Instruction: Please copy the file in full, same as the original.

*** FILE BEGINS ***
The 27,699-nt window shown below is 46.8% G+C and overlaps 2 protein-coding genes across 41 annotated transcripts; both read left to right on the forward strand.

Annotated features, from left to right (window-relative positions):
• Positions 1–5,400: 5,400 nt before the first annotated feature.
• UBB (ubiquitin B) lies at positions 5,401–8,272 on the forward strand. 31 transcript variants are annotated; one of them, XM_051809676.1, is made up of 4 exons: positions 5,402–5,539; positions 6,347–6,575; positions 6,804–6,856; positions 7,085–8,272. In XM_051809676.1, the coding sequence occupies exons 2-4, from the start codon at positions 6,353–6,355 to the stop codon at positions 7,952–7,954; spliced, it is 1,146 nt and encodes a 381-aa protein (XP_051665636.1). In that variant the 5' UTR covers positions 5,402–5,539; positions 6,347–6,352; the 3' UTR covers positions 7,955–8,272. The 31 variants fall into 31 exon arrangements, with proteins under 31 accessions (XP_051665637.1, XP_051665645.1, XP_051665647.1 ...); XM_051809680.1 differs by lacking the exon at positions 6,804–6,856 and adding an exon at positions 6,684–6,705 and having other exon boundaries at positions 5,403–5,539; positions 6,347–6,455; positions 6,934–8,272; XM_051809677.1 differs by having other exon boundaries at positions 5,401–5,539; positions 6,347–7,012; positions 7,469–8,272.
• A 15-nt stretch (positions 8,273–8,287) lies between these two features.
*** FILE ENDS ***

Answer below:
The 27,699-nt window shown below is 46.8% G+C and overlaps 2 protein-coding genes across 41 annotated transcripts; both read left to right on the forward strand.

Annotated features, from left to right (window-relative positions):
• Positions 1–5,400: 5,400 nt before the first annotated feature.
• UBB (ubiquitin B) lies at positions 5,401–8,272 on the forward strand. 31 transcript variants are annotated; one of them, XM_051809676.1, is made up of 4 exons: positions 5,402–5,539; positions 6,347–6,575; positions 6,804–6,856; positions 7,085–8,272. In XM_051809676.1, the coding sequence occupies exons 2-4, from the start codon at positions 6,353–6,355 to the stop codon at positions 7,952–7,954; spliced, it is 1,146 nt and encodes a 381-aa protein (XP_051665636.1). In that variant the 5' UTR covers positions 5,402–5,539; positions 6,347–6,352; the 3' UTR covers positions 7,955–8,272. The 31 variants fall into 31 exon arrangements, with proteins under 31 accessions (XP_051665637.1, XP_051665645.1, XP_051665647.1 ...); XM_051809680.1 differs by lacking the exon at positions 6,804–6,856 and adding an exon at positions 6,684–6,705 and having other exon boundaries at positions 5,403–5,539; positions 6,347–6,455; positions 6,934–8,272; XM_051809677.1 differs by having other exon boundaries at positions 5,401–5,539; positions 6,347–7,012; positions 7,469–8,272.
• A 15-nt stretch (positions 8,273–8,287) lies between these two features.